Employers may not be aware that their business activities may fall within the scope of a bargaining council’s main agreement, or they may already be registered as an employer under the auspices of a specific bargaining council.
Bargaining councils include, inter alia: the Metal Engineering Bargaining Council (MEIBC), the Road Freight and Logistics Bargaining Council (NBCRFLI) and the Motor Industry Bargaining Council (MIBCO).
Should some or all of an employers’ business activities fall within the scope of application of the bargaining council’s main agreement, the specific employer might receive a compliance order from the bargaining council which indicates that their business should register with the council. In effect, this would lead to the employer having to pay bargaining council levies or fees, contribute to a provident fund and comply with the applicable wage schedule of the bargaining council.
What can an employer do if he or she is of the opinion that the business activities do not fall within the scope of application of the bargaining council main agreement?
Section 62(1) of the Labour Relations Act 66 of 1995 reads as follows:
Any registered trade union, employer, employee, registered employers’ organisation or council that has a direct or indirect interest in the application contemplated in this section may apply to the Commission in the prescribed form and manner for a determination as to –
- whether any employee, employer, class of employees or class of employers, is or was employed or engaged in a sector or area.
In terms of section 62(1) of the Labour Relations Act, an employer with a direct or indirect interest in the matter may apply – by way of referring a demarcation dispute to the Commission for Conciliation, Mediation and Arbitration (CCMA). The referring party or his representative will complete an LRA Form 3.23 in which they will indicate under which bargaining council the business falls or allegedly falls, a description of the issues in dispute, the demarcation sought and the motivation for the determination that they are seeking.
By lodging a demarcation dispute in terms of section 62(1) of the LRA, the referring party alleges that their business or part of the business does not fall within the scope or ambit of the said bargaining council’s main agreement and that the CCMA should make an award to that effect. The onus is on the employer to show that their business activities do not fall under the scope of the bargaining council whether by way of calling witnesses, arguments or documentary evidence.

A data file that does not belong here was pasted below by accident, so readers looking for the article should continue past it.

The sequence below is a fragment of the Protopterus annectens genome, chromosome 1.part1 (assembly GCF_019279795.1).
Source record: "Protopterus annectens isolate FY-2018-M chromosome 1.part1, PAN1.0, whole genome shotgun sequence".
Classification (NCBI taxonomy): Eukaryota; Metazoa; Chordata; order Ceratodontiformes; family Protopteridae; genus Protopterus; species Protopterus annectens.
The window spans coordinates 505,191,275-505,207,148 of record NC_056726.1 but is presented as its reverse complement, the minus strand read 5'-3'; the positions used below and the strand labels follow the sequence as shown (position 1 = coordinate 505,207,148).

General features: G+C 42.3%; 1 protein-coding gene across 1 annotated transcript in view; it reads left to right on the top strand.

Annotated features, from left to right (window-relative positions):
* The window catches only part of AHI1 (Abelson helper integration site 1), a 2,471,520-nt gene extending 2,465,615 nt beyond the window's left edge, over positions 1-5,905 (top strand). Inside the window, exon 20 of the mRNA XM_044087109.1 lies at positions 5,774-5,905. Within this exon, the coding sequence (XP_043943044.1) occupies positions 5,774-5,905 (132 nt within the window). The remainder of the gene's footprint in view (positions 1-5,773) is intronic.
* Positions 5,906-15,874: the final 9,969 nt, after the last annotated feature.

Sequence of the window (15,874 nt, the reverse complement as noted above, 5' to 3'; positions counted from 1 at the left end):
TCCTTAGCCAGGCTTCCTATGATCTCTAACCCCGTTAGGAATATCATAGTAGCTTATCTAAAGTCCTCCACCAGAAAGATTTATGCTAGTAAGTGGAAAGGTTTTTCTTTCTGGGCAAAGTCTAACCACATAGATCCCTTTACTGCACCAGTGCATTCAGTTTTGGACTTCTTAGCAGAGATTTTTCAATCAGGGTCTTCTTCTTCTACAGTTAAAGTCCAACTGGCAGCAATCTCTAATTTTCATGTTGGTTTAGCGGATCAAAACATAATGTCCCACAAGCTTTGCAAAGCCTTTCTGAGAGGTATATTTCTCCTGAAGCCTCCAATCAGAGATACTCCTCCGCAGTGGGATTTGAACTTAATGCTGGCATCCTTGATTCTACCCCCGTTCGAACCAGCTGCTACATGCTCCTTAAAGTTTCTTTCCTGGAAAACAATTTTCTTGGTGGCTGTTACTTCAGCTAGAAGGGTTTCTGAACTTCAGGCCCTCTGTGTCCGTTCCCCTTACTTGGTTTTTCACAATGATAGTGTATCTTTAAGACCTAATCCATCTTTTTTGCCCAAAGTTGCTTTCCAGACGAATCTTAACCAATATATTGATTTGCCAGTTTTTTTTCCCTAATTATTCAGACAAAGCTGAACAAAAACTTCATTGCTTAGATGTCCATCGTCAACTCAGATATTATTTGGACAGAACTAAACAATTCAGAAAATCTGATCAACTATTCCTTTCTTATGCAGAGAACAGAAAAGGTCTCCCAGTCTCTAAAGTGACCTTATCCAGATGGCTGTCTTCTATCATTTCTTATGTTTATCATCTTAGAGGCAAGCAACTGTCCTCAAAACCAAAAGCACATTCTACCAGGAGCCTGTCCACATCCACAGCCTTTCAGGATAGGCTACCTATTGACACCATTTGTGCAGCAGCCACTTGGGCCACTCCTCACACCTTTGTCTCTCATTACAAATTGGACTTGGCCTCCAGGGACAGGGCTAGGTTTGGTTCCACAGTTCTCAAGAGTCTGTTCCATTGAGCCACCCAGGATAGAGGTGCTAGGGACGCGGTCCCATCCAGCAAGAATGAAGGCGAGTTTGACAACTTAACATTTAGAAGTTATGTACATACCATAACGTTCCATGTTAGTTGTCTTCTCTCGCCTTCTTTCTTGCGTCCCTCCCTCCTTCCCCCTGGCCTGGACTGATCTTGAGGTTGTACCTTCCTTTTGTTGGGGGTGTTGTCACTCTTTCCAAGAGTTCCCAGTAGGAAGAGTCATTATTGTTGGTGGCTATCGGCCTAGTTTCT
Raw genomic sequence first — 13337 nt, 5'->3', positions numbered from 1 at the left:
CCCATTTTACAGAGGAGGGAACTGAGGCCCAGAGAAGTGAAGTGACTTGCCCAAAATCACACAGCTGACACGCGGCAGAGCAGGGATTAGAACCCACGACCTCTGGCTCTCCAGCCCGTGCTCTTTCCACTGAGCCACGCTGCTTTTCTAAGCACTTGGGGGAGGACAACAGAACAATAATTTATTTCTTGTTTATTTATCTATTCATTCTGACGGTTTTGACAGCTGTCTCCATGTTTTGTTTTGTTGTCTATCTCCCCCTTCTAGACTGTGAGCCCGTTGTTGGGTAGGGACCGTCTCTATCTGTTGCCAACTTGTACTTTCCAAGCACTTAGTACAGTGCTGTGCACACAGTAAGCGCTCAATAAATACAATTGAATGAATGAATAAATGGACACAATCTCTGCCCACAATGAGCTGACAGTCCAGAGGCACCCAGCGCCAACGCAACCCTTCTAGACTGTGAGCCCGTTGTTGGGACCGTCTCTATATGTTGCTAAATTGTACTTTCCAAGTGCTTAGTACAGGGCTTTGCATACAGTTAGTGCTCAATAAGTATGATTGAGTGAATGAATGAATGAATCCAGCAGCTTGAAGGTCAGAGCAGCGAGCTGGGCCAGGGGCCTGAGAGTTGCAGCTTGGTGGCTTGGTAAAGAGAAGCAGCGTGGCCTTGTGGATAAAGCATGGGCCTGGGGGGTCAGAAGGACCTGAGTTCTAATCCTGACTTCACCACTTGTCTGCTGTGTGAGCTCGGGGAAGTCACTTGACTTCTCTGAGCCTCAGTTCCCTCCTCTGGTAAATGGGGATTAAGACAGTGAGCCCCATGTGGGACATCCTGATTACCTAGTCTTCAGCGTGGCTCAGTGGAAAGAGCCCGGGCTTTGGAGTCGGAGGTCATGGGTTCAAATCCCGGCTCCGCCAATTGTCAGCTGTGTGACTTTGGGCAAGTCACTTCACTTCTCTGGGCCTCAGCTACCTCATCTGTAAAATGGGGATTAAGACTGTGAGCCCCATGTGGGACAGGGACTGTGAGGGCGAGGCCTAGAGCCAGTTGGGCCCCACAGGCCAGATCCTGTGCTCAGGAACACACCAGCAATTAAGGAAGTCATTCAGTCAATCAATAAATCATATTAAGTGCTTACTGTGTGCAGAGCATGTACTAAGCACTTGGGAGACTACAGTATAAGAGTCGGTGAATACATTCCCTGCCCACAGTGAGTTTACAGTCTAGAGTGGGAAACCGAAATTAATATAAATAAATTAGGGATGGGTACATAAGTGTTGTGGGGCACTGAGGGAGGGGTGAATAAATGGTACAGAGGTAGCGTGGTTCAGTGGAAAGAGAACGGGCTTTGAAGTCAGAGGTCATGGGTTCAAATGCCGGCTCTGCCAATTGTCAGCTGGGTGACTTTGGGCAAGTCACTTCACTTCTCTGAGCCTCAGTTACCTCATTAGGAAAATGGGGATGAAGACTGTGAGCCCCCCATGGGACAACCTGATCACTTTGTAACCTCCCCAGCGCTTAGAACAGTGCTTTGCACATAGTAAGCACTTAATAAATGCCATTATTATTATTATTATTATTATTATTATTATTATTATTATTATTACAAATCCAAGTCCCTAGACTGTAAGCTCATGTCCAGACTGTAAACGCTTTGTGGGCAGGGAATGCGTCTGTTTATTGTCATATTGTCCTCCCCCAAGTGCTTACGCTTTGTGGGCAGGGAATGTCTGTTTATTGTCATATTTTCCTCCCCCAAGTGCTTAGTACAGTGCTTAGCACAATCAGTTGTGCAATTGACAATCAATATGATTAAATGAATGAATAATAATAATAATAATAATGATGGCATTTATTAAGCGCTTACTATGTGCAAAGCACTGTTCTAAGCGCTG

Awards made by Commissioners in demarcation disputes have a great impact on the specific sector and the parties thereto. Therefore, section 62(7) of the Labour Relations Act states that if the Commission believes that the question is of substantial importance, the Commission must publish a notice in the Government Gazette stating the particulars of the application or referral and stating the period within which written representations may be made and the address to which they must be directed.
This will give all parties that may have a direct or indirect interest in the matter referred, the opportunity to submit written representations to the Commission regarding the dispute that has been lodged.
Section 62(9) of the Labour Relations Act also states that before making an award, the commissioner must consider any written representations that are made, and must consult NEDLAC. And in terms of section 62(10) of the LRA, the commissioner must send the award, together with brief reasons, to the Labour Court and to the Commission and the registrar must amend the certificate of registration of a council in so far as is necessary in light of the award.
A demarcation dispute is a very specific process which can be very technical in nature and may have profound consequences on a specific sector.
Taking all of the above into account, it is clear that demarcation disputes are not to be lodged without assistance from your employers’ organisation.
Article by: Meghan Louw
Dispute Resolution Official – Port Elizabeth